The last few years of my life have brought about some pretty dramatic changes. When my husband and I discovered that we were expecting another child, we decided to do everything we could to give him the sort of childhood I always wished I could have given my older children: a stay at home mother dedicated to his care and early education and fresh, home grown, homemade food and plenty of fresh air to grow on. So, I left my full time job shortly before my son was born and now only work on the weekends and we made the move North from suburban Detroit to a much more rural area.
Obviously, the subtitle of my blog, A Diary of a Suburban Kitchen Witch, is no longer appropriate. I'm thinking "Homesteading Hearth Witch" instead.
Just a few years ago I was the mother of teenagers. I had two dogs. I lived in the suburbs with my delightful husband. We had two cars and a tiny house and a postage-stamp sized yard. My husband and I both worked full time. While were weren't wealthy by any means, we had enough cash to occasionally dine out, have date nights, go to the movies, have annual memberships to the local museum and zoo and go on vacation annually.
Now we have a bigger house, a big yard, one car, one job (and a quarter) and no extra money for fun stuff. I'm a little worried about how Yule is going to turn out. Somehow I thought I'd have extra time when I left my day job. I thought I'd make all my Yuletide gifts. I thought I would write more, maybe finally write that book I've been thinking about since I was 8. This was naive. It hasn't turned out that way at all. All of my time is spent keeping the house together and preventing my extremely active little Sunshine from injuring himself, incurring the wrath of the cat, or burning down the house. (Wow I can't wait for preschool next year.)
My plan to supplement our income by growing the majority of our food is put on hold until next spring since we didn't manage to get possession of the house we put an offer on in May until the middle of September. Painful tendinitis in my arm has made swinging a hammer, turning a screw, raking and shoveling agony. So my chicken coop goes unbuilt, my beds go unturned. I. Am. So. Frustrated. I can't help it, I'm a Gemini.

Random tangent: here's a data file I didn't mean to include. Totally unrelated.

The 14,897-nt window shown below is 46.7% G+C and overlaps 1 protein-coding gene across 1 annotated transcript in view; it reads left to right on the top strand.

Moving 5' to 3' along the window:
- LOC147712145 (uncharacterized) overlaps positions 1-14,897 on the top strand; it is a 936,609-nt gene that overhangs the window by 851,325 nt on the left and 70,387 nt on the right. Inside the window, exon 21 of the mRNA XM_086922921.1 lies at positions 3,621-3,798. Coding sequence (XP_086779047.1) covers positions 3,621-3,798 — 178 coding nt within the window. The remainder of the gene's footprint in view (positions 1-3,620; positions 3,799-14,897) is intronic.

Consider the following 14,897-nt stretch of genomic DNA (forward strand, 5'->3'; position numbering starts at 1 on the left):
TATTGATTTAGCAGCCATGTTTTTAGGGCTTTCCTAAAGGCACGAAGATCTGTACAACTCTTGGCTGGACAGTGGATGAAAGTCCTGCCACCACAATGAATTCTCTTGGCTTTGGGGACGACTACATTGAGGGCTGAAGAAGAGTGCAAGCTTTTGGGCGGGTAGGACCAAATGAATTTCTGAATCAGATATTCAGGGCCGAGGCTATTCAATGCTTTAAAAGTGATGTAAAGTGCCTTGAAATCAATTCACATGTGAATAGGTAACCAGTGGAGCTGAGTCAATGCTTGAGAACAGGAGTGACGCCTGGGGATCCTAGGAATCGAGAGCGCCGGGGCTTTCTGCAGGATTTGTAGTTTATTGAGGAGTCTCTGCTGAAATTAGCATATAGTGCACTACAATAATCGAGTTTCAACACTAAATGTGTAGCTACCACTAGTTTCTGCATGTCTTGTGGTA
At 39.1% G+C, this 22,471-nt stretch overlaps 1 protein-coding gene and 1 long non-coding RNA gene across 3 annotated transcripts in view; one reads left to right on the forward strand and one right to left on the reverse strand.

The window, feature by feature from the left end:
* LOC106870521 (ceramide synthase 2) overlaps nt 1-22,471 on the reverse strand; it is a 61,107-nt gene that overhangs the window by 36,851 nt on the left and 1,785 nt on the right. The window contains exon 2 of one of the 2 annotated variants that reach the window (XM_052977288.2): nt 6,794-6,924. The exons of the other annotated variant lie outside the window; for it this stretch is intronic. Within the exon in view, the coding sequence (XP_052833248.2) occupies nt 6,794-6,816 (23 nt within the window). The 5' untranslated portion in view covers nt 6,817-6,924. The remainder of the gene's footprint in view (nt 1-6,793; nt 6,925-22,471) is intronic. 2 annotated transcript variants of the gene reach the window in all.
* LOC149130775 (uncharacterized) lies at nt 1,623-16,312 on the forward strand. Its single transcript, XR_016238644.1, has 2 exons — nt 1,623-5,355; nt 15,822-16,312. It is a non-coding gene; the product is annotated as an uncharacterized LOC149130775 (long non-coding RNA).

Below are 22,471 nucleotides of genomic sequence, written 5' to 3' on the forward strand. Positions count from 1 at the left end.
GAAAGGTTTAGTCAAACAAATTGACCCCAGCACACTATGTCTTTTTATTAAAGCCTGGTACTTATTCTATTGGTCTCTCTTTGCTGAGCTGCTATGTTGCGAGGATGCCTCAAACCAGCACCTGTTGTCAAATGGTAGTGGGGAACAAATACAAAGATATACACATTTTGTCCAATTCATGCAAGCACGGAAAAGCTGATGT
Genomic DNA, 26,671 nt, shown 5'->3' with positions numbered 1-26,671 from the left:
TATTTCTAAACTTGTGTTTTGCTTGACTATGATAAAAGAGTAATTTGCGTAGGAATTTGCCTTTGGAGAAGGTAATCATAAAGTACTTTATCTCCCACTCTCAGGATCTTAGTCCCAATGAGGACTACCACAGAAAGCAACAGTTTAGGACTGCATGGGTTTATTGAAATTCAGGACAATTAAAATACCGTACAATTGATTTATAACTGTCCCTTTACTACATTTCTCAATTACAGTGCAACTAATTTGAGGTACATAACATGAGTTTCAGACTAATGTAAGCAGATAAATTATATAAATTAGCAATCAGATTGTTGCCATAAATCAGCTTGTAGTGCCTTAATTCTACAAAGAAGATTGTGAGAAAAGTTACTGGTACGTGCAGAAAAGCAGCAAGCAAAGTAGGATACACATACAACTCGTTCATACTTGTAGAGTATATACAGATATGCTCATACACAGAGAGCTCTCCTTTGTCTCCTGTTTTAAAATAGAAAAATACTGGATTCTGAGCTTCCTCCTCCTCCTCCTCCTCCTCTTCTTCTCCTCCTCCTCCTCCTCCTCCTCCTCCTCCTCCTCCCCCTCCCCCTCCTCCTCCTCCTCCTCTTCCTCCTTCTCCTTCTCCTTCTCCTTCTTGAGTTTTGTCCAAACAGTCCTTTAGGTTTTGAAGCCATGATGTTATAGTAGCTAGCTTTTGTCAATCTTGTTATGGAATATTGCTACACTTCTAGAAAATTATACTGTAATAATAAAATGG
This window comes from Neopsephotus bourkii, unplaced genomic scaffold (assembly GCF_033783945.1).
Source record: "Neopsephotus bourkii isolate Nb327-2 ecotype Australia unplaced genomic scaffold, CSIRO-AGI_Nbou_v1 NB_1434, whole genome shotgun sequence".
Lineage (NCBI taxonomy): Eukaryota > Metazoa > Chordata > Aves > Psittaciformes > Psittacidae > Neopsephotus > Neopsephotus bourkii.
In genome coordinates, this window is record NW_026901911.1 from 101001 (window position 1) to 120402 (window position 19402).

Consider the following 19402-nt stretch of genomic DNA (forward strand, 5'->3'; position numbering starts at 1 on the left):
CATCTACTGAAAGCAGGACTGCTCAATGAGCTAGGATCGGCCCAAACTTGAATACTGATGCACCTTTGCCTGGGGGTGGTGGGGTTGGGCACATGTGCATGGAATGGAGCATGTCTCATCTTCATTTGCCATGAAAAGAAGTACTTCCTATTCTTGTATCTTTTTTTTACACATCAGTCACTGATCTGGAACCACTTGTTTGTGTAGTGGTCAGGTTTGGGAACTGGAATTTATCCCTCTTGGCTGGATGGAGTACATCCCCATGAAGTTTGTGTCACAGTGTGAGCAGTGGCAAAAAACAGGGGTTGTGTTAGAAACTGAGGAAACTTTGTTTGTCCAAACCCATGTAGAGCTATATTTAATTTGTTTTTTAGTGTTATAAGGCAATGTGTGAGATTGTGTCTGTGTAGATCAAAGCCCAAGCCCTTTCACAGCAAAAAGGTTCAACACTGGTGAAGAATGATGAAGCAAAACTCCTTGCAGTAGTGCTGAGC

Do not for a minute thing that all this complaining means I'm unhappy. When is a Gemini happy when she doesn't have something to complain about? Something to change, to fix, to fantasize about making better?
This too will pass. This time next year I will have hens giving me eggs, lovely greens sitting in a coldframe, a cellar full of root veggies and jars of tomatoes and sauces and this blog will be full of my journey. I know that I am not the only one going through this. I know a lot of folks out there who grew up in the suburbs or cities who are trying to make a more natural life for their families close to the land. And I know its an adjustment. I know because I read their blogs to find out how they do stuff I am trying to figure out how to do.
Historically, I have tried in my writing to be as generic and impersonal as possible but, you know, this is pointless in a blog. I can do impersonal at the Witchipedia. Here and at Sacred Hearth it's personal. After all, this blog claims to be a diary. Yet I sometimes refrain from writing things because they are too personal, why do folks want to hear about that? I am not so interesting. But why not? After all, who else am I going to talk to stuck in the house with a baby out in the middle of nowhere?
So, changes have happened and changes are coming. And I am going to try to write more. It's good for me. And maybe, as I struggle to be a homesteader and a writer and a stay at home mom and homemaker extraordinaire and all that stuff I always wanted to be, you will find something to help you out with your own struggles.